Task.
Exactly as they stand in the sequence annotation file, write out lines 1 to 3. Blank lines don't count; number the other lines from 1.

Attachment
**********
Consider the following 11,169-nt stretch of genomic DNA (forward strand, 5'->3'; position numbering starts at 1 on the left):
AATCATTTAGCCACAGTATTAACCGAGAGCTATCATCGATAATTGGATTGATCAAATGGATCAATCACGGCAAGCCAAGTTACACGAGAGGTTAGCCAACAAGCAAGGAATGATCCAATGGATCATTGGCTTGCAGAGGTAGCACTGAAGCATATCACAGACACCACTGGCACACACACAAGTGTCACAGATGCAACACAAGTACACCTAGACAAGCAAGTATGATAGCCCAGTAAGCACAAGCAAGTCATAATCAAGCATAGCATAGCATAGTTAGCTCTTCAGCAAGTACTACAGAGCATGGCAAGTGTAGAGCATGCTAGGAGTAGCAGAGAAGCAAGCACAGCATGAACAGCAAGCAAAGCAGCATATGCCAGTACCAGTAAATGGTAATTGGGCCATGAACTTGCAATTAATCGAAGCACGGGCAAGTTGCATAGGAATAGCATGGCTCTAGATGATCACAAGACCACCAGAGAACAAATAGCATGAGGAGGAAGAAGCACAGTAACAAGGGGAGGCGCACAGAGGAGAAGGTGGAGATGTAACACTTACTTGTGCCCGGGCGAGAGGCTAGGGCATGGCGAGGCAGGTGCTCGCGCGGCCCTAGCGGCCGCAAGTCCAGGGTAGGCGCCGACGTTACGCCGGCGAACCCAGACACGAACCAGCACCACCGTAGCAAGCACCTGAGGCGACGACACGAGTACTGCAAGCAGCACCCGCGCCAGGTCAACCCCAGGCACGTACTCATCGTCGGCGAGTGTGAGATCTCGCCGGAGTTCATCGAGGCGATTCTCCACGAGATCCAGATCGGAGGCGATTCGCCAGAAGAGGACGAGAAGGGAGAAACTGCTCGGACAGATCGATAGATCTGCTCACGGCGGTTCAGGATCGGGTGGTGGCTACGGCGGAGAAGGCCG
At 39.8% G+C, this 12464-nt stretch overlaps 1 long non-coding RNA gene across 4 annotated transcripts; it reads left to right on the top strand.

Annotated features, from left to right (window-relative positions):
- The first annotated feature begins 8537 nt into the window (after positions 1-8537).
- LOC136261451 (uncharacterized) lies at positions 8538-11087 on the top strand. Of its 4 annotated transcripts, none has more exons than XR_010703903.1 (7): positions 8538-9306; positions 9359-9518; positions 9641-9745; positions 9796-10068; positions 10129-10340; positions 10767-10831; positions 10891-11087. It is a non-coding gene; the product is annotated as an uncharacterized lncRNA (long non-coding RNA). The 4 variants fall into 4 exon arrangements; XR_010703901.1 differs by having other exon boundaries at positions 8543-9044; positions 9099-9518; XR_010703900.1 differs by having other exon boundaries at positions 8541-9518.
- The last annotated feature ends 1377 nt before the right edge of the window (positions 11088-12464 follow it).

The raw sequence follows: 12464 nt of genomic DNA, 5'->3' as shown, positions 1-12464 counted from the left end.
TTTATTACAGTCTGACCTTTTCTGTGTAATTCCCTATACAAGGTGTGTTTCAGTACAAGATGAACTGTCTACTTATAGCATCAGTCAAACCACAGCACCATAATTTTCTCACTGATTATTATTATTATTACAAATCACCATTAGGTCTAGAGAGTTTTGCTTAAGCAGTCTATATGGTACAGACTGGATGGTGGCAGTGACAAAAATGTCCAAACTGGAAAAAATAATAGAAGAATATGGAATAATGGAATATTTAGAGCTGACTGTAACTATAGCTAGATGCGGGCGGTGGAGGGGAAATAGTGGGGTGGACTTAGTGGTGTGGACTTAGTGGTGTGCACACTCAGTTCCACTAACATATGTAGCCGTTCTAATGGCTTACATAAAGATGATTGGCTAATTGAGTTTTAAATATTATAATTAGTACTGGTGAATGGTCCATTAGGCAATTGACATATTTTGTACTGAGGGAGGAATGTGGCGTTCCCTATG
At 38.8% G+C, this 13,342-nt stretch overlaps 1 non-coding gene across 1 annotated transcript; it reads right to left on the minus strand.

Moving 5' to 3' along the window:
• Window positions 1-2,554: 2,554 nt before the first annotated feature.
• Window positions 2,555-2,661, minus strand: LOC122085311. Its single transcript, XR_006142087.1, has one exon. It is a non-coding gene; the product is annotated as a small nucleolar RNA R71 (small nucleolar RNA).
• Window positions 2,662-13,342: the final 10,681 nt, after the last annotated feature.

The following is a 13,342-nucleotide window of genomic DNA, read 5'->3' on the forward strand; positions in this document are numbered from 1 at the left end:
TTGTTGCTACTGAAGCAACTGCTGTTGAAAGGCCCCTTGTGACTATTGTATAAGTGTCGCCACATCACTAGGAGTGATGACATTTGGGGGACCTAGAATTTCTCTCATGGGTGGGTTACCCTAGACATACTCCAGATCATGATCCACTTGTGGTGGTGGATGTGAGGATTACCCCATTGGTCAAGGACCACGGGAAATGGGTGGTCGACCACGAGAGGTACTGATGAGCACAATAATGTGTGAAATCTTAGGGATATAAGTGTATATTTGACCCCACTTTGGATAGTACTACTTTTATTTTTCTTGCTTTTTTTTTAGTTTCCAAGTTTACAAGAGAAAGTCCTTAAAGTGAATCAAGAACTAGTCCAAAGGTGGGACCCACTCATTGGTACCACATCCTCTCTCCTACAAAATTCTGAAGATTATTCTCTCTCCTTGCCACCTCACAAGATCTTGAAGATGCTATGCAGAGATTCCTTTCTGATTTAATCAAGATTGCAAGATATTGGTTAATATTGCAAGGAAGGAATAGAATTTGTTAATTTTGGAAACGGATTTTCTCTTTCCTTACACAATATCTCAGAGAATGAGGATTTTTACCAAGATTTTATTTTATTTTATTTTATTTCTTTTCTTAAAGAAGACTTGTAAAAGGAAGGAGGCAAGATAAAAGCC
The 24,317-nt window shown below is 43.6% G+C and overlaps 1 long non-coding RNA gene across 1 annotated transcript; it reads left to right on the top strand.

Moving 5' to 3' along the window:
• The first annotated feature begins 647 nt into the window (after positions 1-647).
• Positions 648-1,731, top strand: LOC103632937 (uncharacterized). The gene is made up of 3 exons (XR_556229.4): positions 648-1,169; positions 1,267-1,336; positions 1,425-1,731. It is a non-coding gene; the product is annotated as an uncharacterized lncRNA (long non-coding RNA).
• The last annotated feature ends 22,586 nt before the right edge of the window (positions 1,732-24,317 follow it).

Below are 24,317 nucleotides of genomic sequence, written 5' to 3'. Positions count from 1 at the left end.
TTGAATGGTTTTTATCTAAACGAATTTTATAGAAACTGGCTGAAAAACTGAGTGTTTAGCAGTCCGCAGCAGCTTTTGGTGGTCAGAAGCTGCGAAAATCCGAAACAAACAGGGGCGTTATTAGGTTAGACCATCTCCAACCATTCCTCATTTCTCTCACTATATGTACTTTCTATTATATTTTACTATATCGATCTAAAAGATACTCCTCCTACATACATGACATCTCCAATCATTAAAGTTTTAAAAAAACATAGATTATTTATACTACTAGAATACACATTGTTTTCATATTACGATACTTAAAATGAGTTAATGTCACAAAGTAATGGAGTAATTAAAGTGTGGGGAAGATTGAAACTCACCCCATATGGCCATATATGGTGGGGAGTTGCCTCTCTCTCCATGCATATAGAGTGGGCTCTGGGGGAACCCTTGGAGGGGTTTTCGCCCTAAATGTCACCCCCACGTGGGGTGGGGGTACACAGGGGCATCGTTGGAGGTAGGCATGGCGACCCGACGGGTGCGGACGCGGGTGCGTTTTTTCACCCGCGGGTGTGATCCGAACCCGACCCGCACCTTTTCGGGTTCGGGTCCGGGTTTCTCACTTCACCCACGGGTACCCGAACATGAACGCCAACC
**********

Consider the following 11,169-nt stretch of genomic DNA (forward strand, 5'->3'; position numbering starts at 1 on the left):
AATCATTTAGCCACAGTATTAACCGAGAGCTATCATCGATAATTGGATTGATCAAATGGATCAATCACGGCAAGCCAAGTTACACGAGAGGTTAGCCAACAAGCAAGGAATGATCCAATGGATCATTGGCTTGCAGAGGTAGCACTGAAGCATATCACAGACACCACTGGCACACACACAAGTGTCACAGATGCAACACAAGTACACCTAGACAAGCAAGTATGATAGCCCAGTAAGCACAAGCAAGTCATAATCAAGCATAGCATAGCATAGTTAGCTCTTCAGCAAGTACTACAGAGCATGGCAAGTGTAGAGCATGCTAGGAGTAGCAGAGAAGCAAGCACAGCATGAACAGCAAGCAAAGCAGCATATGCCAGTACCAGTAAATGGTAATTGGGCCATGAACTTGCAATTAATCGAAGCACGGGCAAGTTGCATAGGAATAGCATGGCTCTAGATGATCACAAGACCACCAGAGAACAAATAGCATGAGGAGGAAGAAGCACAGTAACAAGGGGAGGCGCACAGAGGAGAAGGTGGAGATGTAACACTTACTTGTGCCCGGGCGAGAGGCTAGGGCATGGCGAGGCAGGTGCTCGCGCGGCCCTAGCGGCCGCAAGTCCAGGGTAGGCGCCGACGTTACGCCGGCGAACCCAGACACGAACCAGCACCACCGTAGCAAGCACCTGAGGCGACGACACGAGTACTGCAAGCAGCACCCGCGCCAGGTCAACCCCAGGCACGTACTCATCGTCGGCGAGTGTGAGATCTCGCCGGAGTTCATCGAGGCGATTCTCCACGAGATCCAGATCGGAGGCGATTCGCCAGAAGAGGACGAGAAGGGAGAAACTGCTCGGACAGATCGATAGATCTGCTCACGGCGGTTCAGGATCGGGTGGTGGCTACGGCGGAGAAGGCCG
At 39.8% G+C, this 12464-nt stretch overlaps 1 long non-coding RNA gene across 4 annotated transcripts; it reads left to right on the top strand.